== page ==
Dark Matter and the elusive Z′ in a dynamical Inverse Seesaw scenario

Journal of High Energy Physics, Oct 2017

The Inverse Seesaw naturally explains the smallness of neutrino masses via an approximate B − L symmetry broken only by a correspondingly small parameter. In this work the possible dynamical generation of the Inverse Seesaw neutrino mass mechanism from the spontaneous breaking of a gauged U(1) B − L symmetry is investigated. Interestingly, the Inverse Seesaw pattern requires a chiral content such that anomaly cancellation predicts the existence of extra fermions belonging to a dark sector with large, non-trivial, charges under the U(1) B − L. We investigate the phenomenology associated to these new states and find that one of them is a viable dark matter candidate with mass around the TeV scale, whose interaction with the Standard Model is mediated by the Z′ boson associated to the gauged U(1) B − L symmetry. Given the large charges required for anomaly cancellation in the dark sector, the B − LZ′ interacts preferentially with this dark sector rather than with the Standard Model. This suppresses the rate at direct detection searches and thus alleviates the constraints on Z′-mediated dark matter relic abundance. The collider phenomenology of this elusive Z′ is also discussed.

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Dark Matter and the elusive Z′ in a dynamical Inverse Seesaw scenario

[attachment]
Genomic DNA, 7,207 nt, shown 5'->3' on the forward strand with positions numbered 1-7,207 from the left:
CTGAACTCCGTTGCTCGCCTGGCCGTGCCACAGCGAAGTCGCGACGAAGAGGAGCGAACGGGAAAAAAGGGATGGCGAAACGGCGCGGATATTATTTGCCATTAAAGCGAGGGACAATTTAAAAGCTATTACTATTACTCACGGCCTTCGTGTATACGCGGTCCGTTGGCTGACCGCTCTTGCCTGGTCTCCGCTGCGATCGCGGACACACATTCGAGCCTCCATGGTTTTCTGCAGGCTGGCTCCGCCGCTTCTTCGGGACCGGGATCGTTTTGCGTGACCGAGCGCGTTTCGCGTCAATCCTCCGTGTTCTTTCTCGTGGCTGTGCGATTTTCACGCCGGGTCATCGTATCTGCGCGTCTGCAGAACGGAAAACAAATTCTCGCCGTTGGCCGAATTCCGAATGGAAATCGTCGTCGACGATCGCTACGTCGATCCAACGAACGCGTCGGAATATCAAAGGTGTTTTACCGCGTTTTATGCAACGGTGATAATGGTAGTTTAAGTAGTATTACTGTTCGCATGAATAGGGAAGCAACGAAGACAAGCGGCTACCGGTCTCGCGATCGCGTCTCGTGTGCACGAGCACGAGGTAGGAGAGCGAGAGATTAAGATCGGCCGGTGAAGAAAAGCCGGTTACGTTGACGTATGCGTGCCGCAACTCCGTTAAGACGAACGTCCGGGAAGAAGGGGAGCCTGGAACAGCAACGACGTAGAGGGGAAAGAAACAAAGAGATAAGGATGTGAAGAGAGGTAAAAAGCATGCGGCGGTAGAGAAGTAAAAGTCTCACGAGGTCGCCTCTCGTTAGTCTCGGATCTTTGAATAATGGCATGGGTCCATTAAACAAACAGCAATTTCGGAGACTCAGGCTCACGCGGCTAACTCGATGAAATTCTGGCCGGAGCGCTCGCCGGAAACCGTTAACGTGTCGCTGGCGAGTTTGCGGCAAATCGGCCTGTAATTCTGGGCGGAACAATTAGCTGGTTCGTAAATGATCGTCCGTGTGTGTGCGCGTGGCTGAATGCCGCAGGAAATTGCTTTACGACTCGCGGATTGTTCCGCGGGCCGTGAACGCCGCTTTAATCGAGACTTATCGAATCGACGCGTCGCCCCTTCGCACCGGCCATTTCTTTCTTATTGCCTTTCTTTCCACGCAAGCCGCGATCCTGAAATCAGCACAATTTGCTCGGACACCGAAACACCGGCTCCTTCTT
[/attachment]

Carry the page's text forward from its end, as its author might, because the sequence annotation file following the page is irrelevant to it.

JHE Dark Matter and the elusive Z0 in a dynamical Inverse Seesaw scenario Valentina De Romeri 0 1 3 6 7 Enrique Fernandez-Martinez 0 1 3 5 7 Julia Gehrlein 0 1 3 5 7 Pedro A.N. Machado 0 1 2 3 7 Viviana Niro 0 1 3 4 7 Cantoblanco E- 0 1 3 7 Madrid 0 1 3 7 Spain 0 1 3 7 Instituto de F sica Teorica UAM/CSIC 0 1 3 7 0 Batavia, IL , 60510 , U.S.A 1 Calle Nicolas Cabrera 13-15 , Cantoblanco E-28049 Madrid , Spain 2 Theoretical Physics Department, Fermi National Accelerator Laboratory 3 Calle Catedratico Jose Beltran , 2 E-46980 Paterna , Spain 4 Institut fur Theoretische Physik, Ruprecht-Karls-Universitat Heidelberg 5 Departamento de F sica Teorica, Universidad Autonoma de Madrid 6 AHEP Group, Instituto de F sica Corpuscular, C.S.I.C./Universitat de Valencia 7 Philosophenweg 16 , 69120 Heidelberg , Germany The Inverse Seesaw naturally explains the smallness of neutrino masses via Beyond Standard Model; Neutrino Physics - an approximate B L symmetry broken only by a correspondingly small parameter. In this work the possible dynamical generation of the Inverse Seesaw neutrino mass mechanism from the spontaneous breaking of a gauged U( 1 ) B L symmetry is investigated. Interestingly, the Inverse Seesaw pattern requires a chiral content such that anomaly cancellation predicts the existence of extra fermions belonging to a dark sector with large, non-trivial, charges under the U( 1 ) B L. We investigate the phenomenology associated to these new states and nd that one of them is a viable dark matter candidate with mass around the TeV scale, whose interaction with the Standard Model is mediated by the Z0 boson associated to the gauged U( 1 ) B L symmetry. Given the large charges required for anomaly cancellation in the dark sector, the B L Z0 interacts preferentially with this dark sector rather than with the Standard Model. This suppresses the rate at direct detection searches and thus alleviates the constraints on Z0-mediated dark matter relic abundance. The collider phenomenology of this elusive Z0 is also discussed. 1 Introduction The model 2 3 4 5 6 1 2.1 2.2 3.1 3.2 3.3 3.4 The fermion sector The scalar sector Relic density Direct detection Indirect detection Collider phenomenology Results Conclusions Introduction Dark matter phenomenology E ective number of neutrino species, Ne The simplest and most popular mechanism to accommodate the evidence for neutrino masses and mixings [1{6] and to naturally explain their extreme smallness, calls upon the introduction of right-handed neutrinos through the celebrated Seesaw mechanism [7{12]. Its appeal stems from the simplicity of its particle content, consisting only of the righthanded neutrinos otherwise conspicuously missing from the Standard Model (SM) ingredients. In the Seesaw mechanism, the smallness of neutrino masses is explained through the ratio of their Dirac masses and the Majorana mass term of the extra fermion singlets. Unfortunately, this very same ratio suppresses any phenomenological probe of the existence of this mechanism. Indeed, either the right-handed neutrino masses would be too large to be reached by our highest energy colliders, or the Dirac masses, and hence the Yukawa interactions that mediate the right-handed neutrino phenomenology, would be too small for even our more accurate precision probes through avour and precision electroweak observables. However, a large hierarchy of scales is not the only possibility to naturally explain the smallness of neutrino masses. Indeed, neutrino masses are protected by the B L (Baryon minus Lepton number) global symmetry, otherwise exact in the SM. Thus, if this symmetry is only mildly broken, neutrino masses will be necessarily suppressed by the small B L-breaking parameters. Conversely, the production and detection of the extra right-handed neutrinos at colliders as well as their indirect e ects in avour and { 1 { precision electroweak observables are not protected by the B L symmetry and therefore not necessarily suppressed, leading to a much richer and interesting phenomenology. This is the rationale behind the popular Inverse Seesaw Mechanism [13] (ISS) as well as the Linear [14, 15] and Double Seesaw [13, 16{18] variants. In the presence of right-handed neutrinos, B L is the only avour-universal SM quantum number that is not anomalous, besides hypercharge. Therefore, just like the addition of right-handed neutrinos, a very natural plausible SM extension is the gauging of this symmetry. In this work these two elements are combined to explore a possible dynamical origin of the ISS pattern from the spontaneous breaking of the gauged B L symmetry. Previous models in the literature have been constructed using the ISS idea or gauging B L to explain the smallness of the neutrino masses, see e.g. [19{24]. A minimal model in which the ISS is realised dynamically and where the smallness of the Lepton Number Violating (LNV) term is generated at the two-loop level was studied in [25]. Concerning U( 1 )B L extensions of the SM with an ISS generation of neutrino masses, several models have been investigated [26{29]. A common origin of both sterile neutrinos and Dark Matter (DM) has been proposed in [30, 31]. An ISS model which incorporates a keV sterile neutrino as a DM candidate was constructed in e.g. [32]. Neutrino masses break B L, if this symmetry is not gauged and dynamically broken, a massless Goldstone boson, the Majoron, appears in the spectrum. Such models have been investigated for example in [30, 33]. Interestingly, since the ISS mechanism requires a chiral pattern in the neutrino sector, the gauging of B L predicts the existence of extra fermion singlets with non-trivial charges so as to cancel the anomalies. We nd that these extra states may play the role of DM candidates as thermally produced Weakly Interacting Massive Particles (WIMPs) (see for instance [34, 35] for a review). Indeed, the extra states would form a dark sector, only connected to the SM via the Z0 gauge boson associated to the B L symmetry and, more indirectly, through the mixing of the scalar responsible for the spontaneous symmetry breaking of B L with the Higgs boson. For the simplest charge assignment, this dark sector would be constituted by one heavy Dirac and one massless Weyl fermion with large B L charges. These large charges make the Z0 couple preferentially to the dark sector rather than to the SM, making it particularly elusive. In this work the phenomenology associated with this dark sector and the elusive Z0 is investigated. We nd that the heavy Dirac fermion of the dark sector can be a viable DM candidate with its relic abundance mediated by the elusive Z0. Conversely, the massless Weyl fermion can be probed through measurements of the relativistic degrees of freedom in the early Universe. The collider phenomenology of the elusive Z0 is also investigated and the LHC bounds are derived. The paper is structured as follows. In section 2 we describe the features of the model, namely its Lagrangian and particle content. In section 3 we analyse the phenomenology of the DM candidate and its viability. The collider phenomenology of the Z0 boson is discussed in section 4. Finally, in sections 5 and 6 we summarise our results and conclude. { 2 { HJEP10(27)69 The usual ISS model consists of the addition of a pair of right-handed SM singlet fermions (right-handed neutrinos) for each massive active neutrino [13, 36{38]. These extra fermion copies, say NR and N R0, carry a global Lepton Number (LN) of +1 and 1, respectively, and this leads to the following mass Lagrangian LISS = LY He NR + N RcMN N R0 + N R0c N R0 + h:c:; where Y is the neutrino Yukawa coupling matrix, He = i 2H (H being the SM Higgs tor [39] which generates masses for the light, active neutrinos of the form: m v2Y MN 1 (MNT ) 1Y T : Having TeV-scale right-handed neutrinos (e.g. motivated by naturalness [40, 41]) and O( 1 ) Yukawa couplings would require O(keV). In the original ISS formulation [13], the smallness of this LNV parameter arises from a superstring inspired E6 scenario. Alternative explanations call upon other extensions of the SM such as Supersymmetry and Grand Uni ed Theories (see for instance [15, 42]). Here a dynamical origin for will be instead explored. The parameter is technically natural: since it is the only parameter that breaks LN, its running is multiplicative and thus once chosen to be small, it will remain small at all energy scales. To promote the LN breaking parameter in the ISS scenario to a dynamical quantity, we choose to gauge the B L number [43]. The spontaneous breaking of this symmetry will convey LN breaking, generate neutrino masses via a scalar vev, and give rise to a massive vector boson, dubbed here Z0. B L is an accidental symmetry of the SM, and it is well motivated in theories in which quarks and leptons are uni ed [44{47]. In uni ed theories, the chiral anomalies cancel within each family, provided that SM fermion singlets with charge +1 are included. In the usual ISS framework, this is not the case due to the presence of right-handed neutrinos with charges +1 and 1. The triangle anomalies that do not cancel are those involving three U( 1 )B L vertices, as well as one U( 1 )B L vertex and gravity. Therefore, to achieve anomaly cancellation for gauged B L we have to include additional chiral content to the model with charges that satisfy X Qi = 0 ) X Qi3 = 0 ) X QiL X QiL 3 X QiR = 0; X Qi3R = 0; where the rst and second equation refer to the mixed gravity-U( 1 )B L and U( 1 )3B L anomalies, respectively. The index i runs through all fermions of the model. In the following subsections we will discuss the fermion and the scalar sectors of the model in more detail. { 3 { (2.1) (2.2) (2.3) (2.4) Particle U( 1 )B L charge Multiplicity +1 1 +2 1 +1 3 +5 1 +4 1 ! +4 1 1;2 are SM singlet scalars while NR, N R0 and R are right-handed and L and ! are left-handed SM singlet fermions respectively. 2.1 The fermion sector Besides the anomaly constraint, the ISS mechanism can only work with a certain number of NR and N R0 elds (see, e.g., ref. [48]). We nd a phenomenologically interesting and viable scenario which consists of the following copies of SM fermion singlets and their respective 1; 3 N R0 with charge +1; 1 R with charge +5; 1 L with charge +4 and 1 ! with charge +4.1 Some of these right-handed neutrinos allow for a mass term, namely, MN N RcN R0, but to lift the mass of the other sterile fermions and to generate SM neutrino masses, two extra scalars are introduced. Thus, besides the Higgs doublet H, the scalar elds 1 with B L charge +1 and 2 with charge +2 are considered. The SM leptons have B L charge 1, while the quarks have charge 1=3. The scalar and fermion content of the model, related to neutrino mass generation, is summarised in table 1. The most general Lagrangian in the neutrino sector is then given by2 L = LY He NR + N RcMN N R0 + 2N RcYN NR + 2(N R0)c YN0 N R0 + 1 L Y R+h:c:; (2.5) where the capitalised variables are to be understood as matrices (the indices were omitted). The singlet fermion spectrum splits into two parts, an ISS sector composed by L, NR, and N R0, and a dark sector with written in the basis ( Lc; NR; N R0; cL; R): L and R, as can be seen in the following mass matrix 0 B M = BBB B Y T Hy YN 2 MN e MNT YN0 2 Y He 0 0 0 0 0 0 0 0 0 Y T 1 Y 0 0 0 0 1 C C C : C C develops a vacuum expectation value (vev) a Dirac fermion = ( L; R) and a massless 1Introducing 2 NR and 3 N R0 as for example in [32] leads to a keV sterile neutrino as a potentially interesting warm DM candidate [49] in the spectrum due to the mismatch between the number of NR and N R0. However, the relic abundance of this sterile neutrino, if thermally produced via freeze out, is an order of magnitude too large. Thus, in order to avoid its thermalisation, very small Yukawa couplings and mixings must be adopted instead. rotation between ! and L. one-loop level and is therefore typically sub-leading. 2Notice that a coupling 1!Y! R, while allowed, can always be reabsorbed into 1 LY R through a 3The analogous term YN 2 | also dynamically generated | contributes to neutrino masses only at the { 4 { HJEP10(27)69 v1 fermion ! are formed in the dark sector. Although the cosmological impact of this extra relativistic degree of freedom may seem worrisome at rst, we will show later that the contribution to Ne is suppressed as this sector is well secluded from the SM. To recover a TeV-scale ISS scenario with the correct neutrino masses and O( 1 ) Yukawa couplings, v2 MR h 2i keV v (where v = hHi = 246 GeV is the electroweak vev) and TeV are needed. Moreover, the mass of the B L gauge boson will be linked to the vevs of 1 and 2, and hence to lift its mass above the electroweak scale will require h 1i & TeV. In particular, we will show that a triple scalar coupling 2 1 2 can induce a small v2 even when v1 is large, similar to what occurs in the type-II seesaw [12, 52{55]. After the spontaneous symmetry breaking, the particle spectrum would then consist of a The scalar potential of the model can be written as + 2 V = m2H HyH + H 2 (HyH)2 + m21 2 m22 2 Both m2H and m21 are negative, but m22 is positive and large. Then, for suitable values of the quartic couplings, the vev of 2, v2, is only induced by the vev of 1, v1, through thus it can be made small. With the convention j = (vj + 'j + i aj )=p2 and the neutral component of the complex Higgs eld given by H0 = (v + h + iGZ )=p2 (where GZ is the and Goldstone associated with the Z boson mass), the minimisation of the potential yields 1H v12 + 2H v22 + 2 H v2 ' 1H v12 + 2 H v2 ; 2 1v12 + 1H v2 p 2 4 2 v2 + 12v2 2 1v12 + 1H v2 ; 1 2 p ' 2 v v2 1 2 2 1 ; ! 0 or m22 ! 1, the vev of 2 goes to zero. For example, to obtain v2 O(keV), one could have m2 10 TeV, v1 10 TeV, and 10 5 GeV. The neutral scalar mass matrix is then given by 0 H v2 0 1H v1v=2 p 1v12 Higgs data constrain the mixing angle between Re(H0) and Re( 01) to be below Moreover, since m2; v1, the mixing between the new scalars is also small. Thus, the masses of the physical scalars h, '1 and '2 are approximately m2h = H v2; and while the mixing angles 1 and 2 between h TeV and the quartics 1 and 1H are O( 1 ), the mixing 1 is expected to be small but non-negligible. A mixing between the Higgs doublet and a scalar singlet can only diminish the Higgs couplings to SM particles. Concretely, the couplings of the Higgs to gauge bosons and fermions, relative to the SM couplings, are F = V = cos 1 ; which is constrained to be cos 1 > 0:92 (or equivalently sin 1 < 0:39) [57]. Since the massless fermion does not couple to any scalar, and all other extra particles in the model are heavy, the modi cations to the SM Higgs couplings are the only phenomenological impact of the model on Higgs physics. The other mixing angle, 2, is very small since it is proportional to the LN breaking vev and thus is related to neutrino masses. Its presence will induce a mixing between the Higgs and '2, but for the parameters of interest here it is unobservable. Besides Higgs physics, the direct production of '1 at LHC via its mixing with the Higgs would be possible if it is light enough. Otherwise, loop e ects that would change the W mass bound can also test this scenario imposing sin 1 . 0:2 for m'1 = 800 GeV [56]. Apart from that, the only physical pseudoscalar degree of freedom is 1 A = pv12 + 4v22 [2v2a1 v1a2] (2.16) and its mass is degenerate with the heavy scalar mass, mA ' m'2 . We have built this model in SARAH 4.9 [58{61]. This Mathematica package produces the model les for SPheno 3.3.8 [62, 63] and CalcHep [64] which are then used to study the DM phenomenology with Micromegas 4.3 [65]. We have used these packages to compute the results presented in the following sections. Moreover, we will present analytical estimations to further interpret the numerical results. { 6 { (2.12) (2.13) (2.14) (2.15) χ χ χ if 3.1 where Relic density Z′ χ f Z ′ Z ′ χ χ χ χ channel opens up when MZ20 < m2 . Since the process diagram is typically subleading. ! f f via the Z0 boson and ! Z0Z0. The ! Z0Z0 ! '1 ! Z0Z0 is velocity suppressed this 3 Dark matter phenomenology As discussed in the previous section, in this dynamical realisation of the ISS mechanism we have two stable fermions. One of them is a Dirac fermion, = ( L; R), which acquires a mass from 1, and therefore is manifest at the TeV scale. The other, !, is massless and will contribute to the number of relativistic species in the early Universe. First we analyse can yield the observed DM abundance of the Universe. In the early Universe, is in thermal equilibrium with the plasma due to its gauge interaction with Z0. The relevant part of the Lagrangian is LDM = gBL (5PR + 4PL) Z0 + MZ20 Z0 Z0 m ; MZ0 = gBL qv12 + 4v22 ' gBLv1; and m = Y v1=p2; 1 2 and PR;L are the chirality projectors. The main annihilation channels of are ! Z0Z0 | if kinematically allowed (see gure 1). The annihilation cross section to a fermion species f , at leading order in v, reads: h viff ' nc(q L + q R ) 2 qf2L + qf2R 8 (4m2 gB4Lm2 MZ20 )2 + 2Z0 MZ20 + O v2 ; see e.g. [66, 67], where nc is the color factor of the nal state fermion (=1 for leptons), q L = 4 and q R = 5 and qfL;R are the B L charges of the left- and right-handed components of the DM candidate and of the fermion f , respectively. Moreover, the partial decay width of the Z0 into a pair of fermions (including the DM, for which f = ) is given by fZf0 = nc gBL 2 6qfL qfR mf2 + q f2L + qf2R MZ20 m2 f qMZ20 4mf2 ′ Z ′ section for this process (lower diagrams in gure 1) is given by (to leading order in the relative velocity) [66] h viZ0Z0 ' 256 m2 MZ20 1 1 pressed and hence typically subleading. Further decay channels like ! Z0'1 open when 2m > m'1 +m'1 (m'1 +mZ0 ). With m mZ0 = gBLv1 and the additional constraint from perturbativity Y = Y =p2v1; m'1 = p 1v1; ! '1'1 and 1 we get only small kinematically allowed regions which play a subleading role for the relic abundance. The cross section for the annihilation channel angle 1 between '1 h 0 which is small although non-negligible (cf. eq. (2.14)). ! Z0h0 is also subleading due to the mixing The relic density of has been computed numerically with Micromegas obtaining also, for several points of the parameter space, the DM freeze-out temperature at which the annihilation rate becomes smaller than the Hubble rate h vin . H. Given the freezeout temperature and the annihilation cross sections of eqs. (3.3) and (3.5), the DM relic density can thus be estimated by [68]: (3.6) (3.7) where g? is the number of degrees of freedom in radiation at the temperature of freeze-out 1:2 1019 GeV is the Planck mass. In section 5 we will use this estimation of of the DM (T f:o:), h vi is its thermally averaged annihilation cross section and MPl = h2 together with its constraint h 2 ' 0:1186 space for which the correct DM relic abundance is obtained. 0:0020 [69, 70] to explore the regions of the parameter 3.2 Direct detection The same Z0 couplings that contribute to the relic abundance can give rise to signals in DM direct detection experiments. The DM-SM interactions in the model via the Z0 are either vector-vector or axial-vector interactions. Indeed, the Z0-SM interactions are vectorial (with the exception of the couplings to neutrinos) while has di erent left- and righthanded charges. The axial-vector interaction does not lead to a signal in direct detection and the vector-vector interaction leads to a spin-independent cross section [71]. The cross section for coherent elastic scattering on a nucleon is where N is the reduced mass of the DM-nucleon system. The strongest bounds on the spin-independent scattering cross section come from LUX [72] and XENON1T [73]. The DD = 2 N 9 gB2L and DD < 10 8 pb for m = 10 TeV. The experimental bound on the spin-independent cross section (eq. (3.7)) allows to derive a lower bound on the vev of 1 : this bound translates into a lower limit on the vev of 1: v1 & 40 TeV (with Y Next generation experiments such as XENON1T [74] and LZ [75] are expected to improve the current bounds by an order of magnitude and could test the parameter space of this model, as it will be discussed in section 5. 3.3 Indirect detection In full generality, the annihilation of today could lead also to indirect detection signatures, in the form of charged cosmic rays, neutrinos and gamma rays. However, since the main annihilation channel of is via the Z0 which couples dominantly to the dark sector, the bounds from indirect detection searches turn out to be subdominant. The strongest experimental bounds come from gamma rays produced through direct + emission from the annihilation of into . Both the constraints from the Fermi-LAT Space Telescope (6-year observation of gamma rays from dwarf spheroidal galaxies) [76] and H.E.S.S. (10-year observation of gamma rays from the Galactic Center) [77] are not very stringent for the range of DM masses considered here. Indeed, the current experimental bounds on the velocity-weighted annihilation cross section < v > ( from 10 25 cm3s 1 to 10 22 cm3s 1 for DM masses between 1 and 10 TeV. These values are more than two orders of magnitude above the values obtained for the regions of the parameter space in which we obtain the correct relic abundance (notice that the branching ratio of the DM annihilation to into + is only about 5%). Future experiments like CTA [78] could be suited to sensitively address DM masses in the range of interest of this ! + ) range model (m & 1 TeV). 3.4 E ective number of neutrino species, Ne The presence of the massless fermion ! implies a contribution to the number of relativistic degrees of freedom in the early Universe. In the following, we discuss its contribution to the e ective number of neutrino species, Ne , which has been measured to be N exp = e 3:04 0:33 [69]. Since the massless ! only interacts with the SM via the Z0, its contribution to Ne will be washed out through entropy injection to the thermal bath by the number of relativistic degrees of freedom g?(T ) at the time of its decoupling: Ne = T f:o: 4 ! T = 11 2g?(T!f:o:) 4=3 ; (3.9) where T f:o: is the freeze-out temperature of ! and T is the temperature of the neutrino ! background. The freeze-out temperature can be estimated when the Hubble expansion { 9 { rate of the Universe H = 1:66pg?T 2=MPl overcomes the ! interaction rate =< v > n! leading to: (T!f:o:)3 2:16pg?MZ40 MPlgB4L Pf (qf2L + qf2R ) : With the typical values that satisfy the correct DM relic abundance: mZ0 and gBL O(0.1) ! would therefore freeze out at T f:o: ! 4 GeV, before the QCD phase transition. Thus, the SM bath will heat signi cantly after ! decouples and the contribution of the latter to the number of degrees of freedom in radiation will be suppressed: which is one order of magnitude smaller than the current uncertainty on Ne . For gauge boson masses between 1-50 TeV and gauge couplings between 0.01 and 0.5, Ne 2 [0:02; 0:04]. Nevertheless, this deviation from Ne matches the sensitivity expected from a EUCLID-like survey [79, 80] and would be an interesting probe of the model in the future. 4 Collider phenomenology The new gauge boson can lead to resonant signals at the LHC. Dissimilarly from the widely studied case of a sequential Z0 boson, where the new boson decays dominantly to dijets, the elusive Z0 couples more strongly to leptons than to quarks (due to the B L number). Furthermore, it has large couplings to the SM singlets, specially and ! which carry large L charges. Thus, typical branching ratios are 70% invisible (i.e. into SM neutrinos and !), 12% to quarks and 18% to charged leptons.4 LHC Z0 ! e+e ; + resonant searches [81, 82] can be easily recast into constraints on the elusive Z0. The production cross section times branching ratio to dileptons is given by (3.10) O(10 TeV) (3.11) X q Cqq sMZ0 (pp ! Z0 ! ``) = (Z0 ! qq)BR(Z0 ! ``); (4.1) where s is the center of mass energy, (Z0 ! qq) is the partial width to qq pair given by eq. (3.4), and Cqq is the qq luminosity function obtained here using the parton distribution function MSTW2008NLO [83]. To have some insight on what to expect, we compare our Z0 with the usual sequential standard model (SSM) Z0, in which all couplings to fermions are equal to the Z couplings. The dominant production mode is again qq ! Z0 though the coupling in our case is mostly vectorial. The main dissimilarity arrives from the branching ratio to dileptons, as there are many additional fermions charged under the new gauge group. In summary, only O( 1 ) di erences in the gauge coupling bounds are expected, between the SSM Z0 and our elusive Z0. 4If the decay channels to the other SM singlets are kinematically accessible, specially into and into the NR; N R0 pseudo-Dirac pairs, the invisible branching ratio can go up to 87%, making the Z0 even more elusive and rendering these collider constraints irrelevant with respect to direct DM searches. HJEP10(27)69 0.7 non-perturbative region Ωm>0.12 LUX XENON1T (2yr) LZ (1000d) 6 4 mZ' [TeV] mχ= 10 TeV 8 10 X U L E X O N L Z T 1 N 1 ( 0 0 r y ) 2 ( 0 d ) Ωm>0.12 mZ' [TeV] mχ= 5 TeV non-perturbative region X L U X E N O N 1 T ( 2 yr) LZ (1000d) Ωm>0.12 5 10 mZ' [TeV] mχ= 20 TeV 15 20 s t n i a r t s n o c C H L straints on the Z0 (see text for details), the region above gBL > 0:5 is non-perturbative due to gBL qmax 2 . In the blue shaded region DM is overabundant. The orange coloured region is already excluded by direct detection constraints from LUX [72], the short-dashed line indicates the future constraints from XENON1T [74] (projected sensitivity assuming 2t y), the long-dashed line the future constraints from LZ [75] (projected sensitivity for 1000d of data taking). 5 Results We now combine in gure 2 the constraints coming from DM relic abundance, DM direct detection experiments and collider searches. We can clearly see the synergy between these di erent observables. Since the DM candidate in our model is a thermal WIMP, the relic abundance constraint puts a lower bound on the gauge coupling, excluding the blue shaded region in the panels of gure 2. On the other hand, LHC resonant searches essentially put a lower bound on the mass of the Z0 (red shaded region), while the LUX direct detection p 2 experiment constrains the product gBL MZ0 from above (orange shaded region). For reference, we also show the prospects for future direct detection experiments, namely, XENON1T (orange short-dashed line, projected sensitivity assuming 2t y) and LZ (orange long-dashed line, projected sensitivity for 1000d of data taking). Finally, if the gauge coupling is too large, perturbativity will be lost. To estimate this region we adopt the constraint gBL qmax and being the largest B L charge qmax = 5, we obtain gBL > 0:5 for the non-perturbative region. The white region in these panels represents the allowed region. We present four di erent DM masses so as to exemplify the dependence on m . First, we see that for DM masses at 1 TeV (upper left panel), there is only a tiny allowed region in which the relic abundance is set via resonant For larger masses, the allowed region grows but some amount of enhancement is in any case needed so that the Z0 mass needs to be around twice the DM mass in order to obtain the correct relic abundance. For m above 20 TeV (lower right panel), the allowed parameter space cannot be fully probed even with generation-2 DM direct detection experiments. On top of the DM and collider phenomenology discussed here, this model allows for a rich phenomenology in other sectors. In full analogy to the standard ISS model, the dynamical ISS mechanism here considered is also capable of generating a large CP asymmetry in the lepton sector at the TeV scale, thus allowing for a possible explanation of the baryon asymmetry of the Universe via leptogenesis [84{87]. Moreover, the heavy sterile states typically introduced in ISS scenarios, namely the three pseudo-Dirac pairs from the states NR and N R0 can lead to new contributions to a wide array of observables [12, 88{111] such as weak universality, lepton avour violating or precision electroweak observables, which allow to constrain the mixing of the SM neutrinos with the extra heavy pseudo-Dirac pairs to the level of 10 2 or even better for some ! Z0 ! f f annihilation. elements [112, 113]. 6 Conclusions The simplest extension to the SM particle content so as to accommodate the experimental evidence for neutrino masses and mixings is the addition of right-handed neutrinos, making the neutrino sector more symmetric to its charged lepton and quark counterparts. In this context, the popular Seesaw mechanism also gives a rationale for the extreme smallness of these neutrino masses as compared to the rest of the SM fermions through a hierarchy between two di erent energy scales: the electroweak scale | at which Dirac neutrino masses are induced | and a much larger energy scale tantalizingly close to the Grand Uni cation scale at which Lepton Number is explicitly broken by the Majorana mass of the righthanded neutrinos. On the other hand, this very natural option to explain the smallness of neutrino masses automatically makes the mass of the Higgs extremely unnatural, given the hierarchy problem that is hence introduced between the electroweak scale and the heavy Seesaw scale. The ISS mechanism provides an elegant solution to this tension by lowering the Seesaw scale close to the electroweak scale, thus avoiding the Higgs hierarchy problem altogether. In the ISS the smallness of neutrino masses is thus not explained by a strong hierarchy between these scales but rather by a symmetry argument. Since neutrino masses are protected by the Lepton Number symmetry, or rather B L in its non-anomalous version, if this symmetry is only mildly broken, neutrino masses will be naturally suppressed by the small parameters breaking this symmetry. In this work, the possibility of breaking this gauged symmetry dynamically has been explored. Since the ISS mechanism requires a chiral structure of the extra right-handed neutrinos under the B L symmetry, some extra states are predicted for this symmetry to be gauged due to anomaly cancellation. The minimal such extension requires the addition of three new B elds with large non-trivial B L charges. Upon the spontaneous breaking of the L symmetry, two of these extra elds become a massive heavy fermion around the TeV scale while the third remains massless. Given their large charges, the Z0 gauge boson mediating the B L symmetry couples preferentially to this new dark sector and much more weakly to the SM leptons and particularly to quarks, making it rather elusive. The phenomenology of this new dark sector and the elusive Z0 has been investigated. We nd that the heavy Dirac fermion is a viable DM candidate in some regions of the parameter space. While the elusive nature of the heavy Z0 makes its search rather challenging at the LHC, it would also mediate spin-independent direct detection cross sections for the DM candidate, which place very stringent constraints in the scenario. Given its preference to couple to the dark sector and its suppressed couplings to quarks, the strong tension between direct detection searches and the correct relic abundance for Z0 mediated DM is mildly alleviated and some parts of the parameter space, not far from the resonance, survive present constraints. Future DM searches by XENON1T and LZ will be able to constrain this possibility even further. Finally, the massless dark fermion will contribute to the amount of relativistic degrees of freedom in the early Universe. While its contribution to the e ective number of neutrinos is too small to be constrained with present data, future EUCLID-like surveys could reach a sensitivity close to their expected contribution, making this alternative probe a promising complementary way to test this scenario. Acknowledgments VDR would like to thank A. Vicente for valuable assistance on SARAH and SPheno. JG would like to thank Fermilab for kind hospitality during the nal stages of this project. This work is supported in part by the EU grants H2020-MSCA-ITN-2015/674896-Elusives and H2020-MSCA-2015-690575-InvisiblesPlus. VDR acknowledges support by the Spanish grant SEV-2014-0398 (MINECO) and partial support by the Spanish grants FPA201458183-P, Multidark CSD2009-00064 and PROMETEOII/2014/084 (Generalitat Valenciana). EFM acknowledges support from the EU FP7 Marie Curie Actions CIG NeuProbes (PCIG11-GA-2012-321582), \Spanish Agencia Estatal de Investigacion" (AEI) and the EU \Fondo Europeo de Desarrollo Regional" (FEDER) through the project FPA2016-78645-P and the Spanish MINECO through the \Ramon y Cajal" programme (RYC2011-07710) and through the Centro de Excelencia Severo Ochoa Program under grant SEV-2012-0249 and the HPC-Hydra cluster at IFT. The work of VN was supported by the SFB-Transregio TR33 \The Dark Universe". This manuscript has been authored by Fermi Research Alliance, LLC under Contract No. DE-AC02-07CH11359 with the U.S. Department of Energy, O ce of Science, O ce of High Energy Physics. 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Valentina De Romeri, Enrique Fernandez-Martinez, Julia Gehrlein, Pedro A. N. Machado, Viviana Niro. Dark Matter and the elusive Z′ in a dynamical Inverse Seesaw scenario, Journal of High Energy Physics, 2017, 169, DOI: 10.1007/JHEP10(2017)169